Sunday, November 12, 2006

An Immigration of Change

With the party make-up of Congress shuffled around like a Thanksgiving tossed salad, a whole new spin of old issues is on the horizon, notably the administration's plan to give immigration reform another chance. This seems like a good time to understand the economics of immigration as a lot of people get it wrong.

To be sure, the debate rages. On the pro-side is Berkeley professor David Card. On the con-side is Harvard professor George Borjas. Borjas claims immigration lowers low-income wages through basic supply and demand analysis. Card argues the situacion is more complex. Immigrants buy things, too, and the economy "absorbs" their impact. There's downward pressure in some places and upward pressure in others. Borjas has a hard time believing that the economy can correct that well or that quickly.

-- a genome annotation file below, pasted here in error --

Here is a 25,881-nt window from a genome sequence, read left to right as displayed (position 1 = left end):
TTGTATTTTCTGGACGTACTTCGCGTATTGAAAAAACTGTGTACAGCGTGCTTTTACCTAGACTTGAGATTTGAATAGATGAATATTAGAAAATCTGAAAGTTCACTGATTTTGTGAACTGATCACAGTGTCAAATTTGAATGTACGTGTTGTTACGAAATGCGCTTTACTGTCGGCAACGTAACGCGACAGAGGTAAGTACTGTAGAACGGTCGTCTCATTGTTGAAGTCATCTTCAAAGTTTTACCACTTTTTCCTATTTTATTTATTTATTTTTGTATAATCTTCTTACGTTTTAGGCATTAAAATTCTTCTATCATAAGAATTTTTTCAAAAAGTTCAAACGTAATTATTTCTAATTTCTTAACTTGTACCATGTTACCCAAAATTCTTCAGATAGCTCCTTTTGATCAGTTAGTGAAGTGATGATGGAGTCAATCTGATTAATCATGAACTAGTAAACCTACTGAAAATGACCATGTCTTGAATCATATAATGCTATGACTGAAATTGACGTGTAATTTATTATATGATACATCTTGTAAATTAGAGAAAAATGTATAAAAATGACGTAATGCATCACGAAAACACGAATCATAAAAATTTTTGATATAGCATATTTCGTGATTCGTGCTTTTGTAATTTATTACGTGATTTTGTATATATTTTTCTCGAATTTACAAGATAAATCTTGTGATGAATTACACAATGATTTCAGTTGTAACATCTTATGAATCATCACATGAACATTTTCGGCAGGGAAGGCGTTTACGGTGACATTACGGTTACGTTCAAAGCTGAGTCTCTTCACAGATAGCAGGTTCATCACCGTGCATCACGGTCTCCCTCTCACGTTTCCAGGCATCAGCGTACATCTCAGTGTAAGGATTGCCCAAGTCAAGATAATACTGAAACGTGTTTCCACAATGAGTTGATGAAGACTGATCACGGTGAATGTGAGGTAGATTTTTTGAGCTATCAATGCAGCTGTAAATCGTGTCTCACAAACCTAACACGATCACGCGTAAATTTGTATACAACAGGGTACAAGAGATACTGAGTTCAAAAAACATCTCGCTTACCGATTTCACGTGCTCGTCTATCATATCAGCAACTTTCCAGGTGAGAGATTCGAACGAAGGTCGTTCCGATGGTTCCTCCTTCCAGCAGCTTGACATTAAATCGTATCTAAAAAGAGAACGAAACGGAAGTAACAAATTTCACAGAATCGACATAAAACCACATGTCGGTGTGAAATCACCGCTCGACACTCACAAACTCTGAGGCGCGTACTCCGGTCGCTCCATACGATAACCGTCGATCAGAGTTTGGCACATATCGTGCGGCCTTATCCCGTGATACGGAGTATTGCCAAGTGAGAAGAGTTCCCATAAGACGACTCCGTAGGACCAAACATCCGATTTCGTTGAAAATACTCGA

In sum, Bojas focuses on the slope of the demand curve for labor (which is negative: as supply shifts rightward, the more people you have and thus the lower the wages). Card focuses on the shifting of the demand curve (which is rightward: the more people you have, the more stuff they want in virtually all other markets). Both parties are correct and both miss part of the story. The Borjas story is great for the short term. Price changes tend to happen very quickly. But the long-term impact is better told by Card. The lowering of wages increases social totals and everyone ends up buying more things. There are losers, but there are winners and society as a whole is better off.

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